Elements of Machines and Heritage


| March/April 1998



9374 Roosevelt Street, Crown Point, Indiana 46307

Having the right tools for any job is not the answer in completing a project. A traction engine that is not properly maintained is of little use, even in the best of hands. Just the same, a well built and well maintained engine in the hands of an unskilled operator is of little use, the engine itself can be a hazard.

An understanding of the tools and their proper use is of notable importance. The engineer is the key element in the successful operation of any steam engine. Just as it is important to maintain the tools one uses, an engineer should make an effort to add to his knowledge. An engine that is well maintained is only as good as the skill and knowledge of the engineer.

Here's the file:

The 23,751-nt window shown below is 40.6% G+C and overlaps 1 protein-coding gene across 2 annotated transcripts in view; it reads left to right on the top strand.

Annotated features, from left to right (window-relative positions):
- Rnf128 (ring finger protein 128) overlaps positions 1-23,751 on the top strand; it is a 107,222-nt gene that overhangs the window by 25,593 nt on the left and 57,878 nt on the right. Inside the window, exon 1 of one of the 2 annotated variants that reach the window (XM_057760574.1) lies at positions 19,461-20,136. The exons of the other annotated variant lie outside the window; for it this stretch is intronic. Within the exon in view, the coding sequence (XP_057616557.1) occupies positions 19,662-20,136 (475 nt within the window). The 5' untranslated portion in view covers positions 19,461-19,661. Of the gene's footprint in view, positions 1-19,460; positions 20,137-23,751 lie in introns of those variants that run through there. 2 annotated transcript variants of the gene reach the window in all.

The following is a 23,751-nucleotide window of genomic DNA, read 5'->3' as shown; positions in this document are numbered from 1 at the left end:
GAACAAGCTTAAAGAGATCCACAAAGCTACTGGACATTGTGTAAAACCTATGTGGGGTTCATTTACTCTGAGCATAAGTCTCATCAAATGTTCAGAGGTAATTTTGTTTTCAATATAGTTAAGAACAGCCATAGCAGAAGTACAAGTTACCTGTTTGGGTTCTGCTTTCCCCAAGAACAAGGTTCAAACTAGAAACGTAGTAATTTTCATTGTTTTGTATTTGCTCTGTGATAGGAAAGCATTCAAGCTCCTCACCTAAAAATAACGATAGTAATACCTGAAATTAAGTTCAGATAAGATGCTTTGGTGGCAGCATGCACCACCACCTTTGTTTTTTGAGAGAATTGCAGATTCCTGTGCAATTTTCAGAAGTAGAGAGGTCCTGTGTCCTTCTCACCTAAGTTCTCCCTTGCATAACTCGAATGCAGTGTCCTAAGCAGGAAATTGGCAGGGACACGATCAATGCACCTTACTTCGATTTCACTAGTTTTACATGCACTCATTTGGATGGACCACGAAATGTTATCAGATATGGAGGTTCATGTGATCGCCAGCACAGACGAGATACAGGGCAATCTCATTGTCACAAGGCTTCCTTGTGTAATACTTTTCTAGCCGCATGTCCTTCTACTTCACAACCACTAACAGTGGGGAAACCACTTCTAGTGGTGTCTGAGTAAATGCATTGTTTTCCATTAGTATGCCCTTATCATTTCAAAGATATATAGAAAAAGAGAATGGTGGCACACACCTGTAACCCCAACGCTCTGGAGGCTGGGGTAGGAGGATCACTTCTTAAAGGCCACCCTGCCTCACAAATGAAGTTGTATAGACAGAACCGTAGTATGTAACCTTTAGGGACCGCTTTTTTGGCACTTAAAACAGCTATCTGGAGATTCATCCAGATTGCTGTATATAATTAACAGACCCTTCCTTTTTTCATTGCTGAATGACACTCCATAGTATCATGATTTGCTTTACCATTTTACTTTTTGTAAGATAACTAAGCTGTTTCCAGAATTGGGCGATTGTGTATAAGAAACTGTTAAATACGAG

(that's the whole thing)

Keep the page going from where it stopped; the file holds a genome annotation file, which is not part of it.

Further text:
The Oklahoma Steam Threshers Steam School of 1998 will be held this March 28 & 29, 1998, at the Steam Engine Park in Pawnee, Oklahoma. The school was truly not setup by the senior engineers, but by the younger members who simply wished to learn more about the elements of steam engineering. The weekend will be filled with good instructions on several subjects.

For those with an advanced case of Cabin Fever, coal smoke will rise early above Pawnee, Oklahoma. On March 27th, a day before the school, four engines will run economy tests on the Prony brake; all coal and water will be measured. The engines planned for this event include: 10 HP double rear mounted Keck-Gonnerman, No. 1636, owned by Steve Dunn; 20 HP Advance Rumely Universal, No. 14806, owned by Ivan Burns; and 20 HP Avery Undermount Special No. 4868, owned by Chady Atteberry. Chady will also have his 65 HP J. I. Case No. 32724.

After the engines perform the economy tests, a maximum horsepower test of each engine will follow.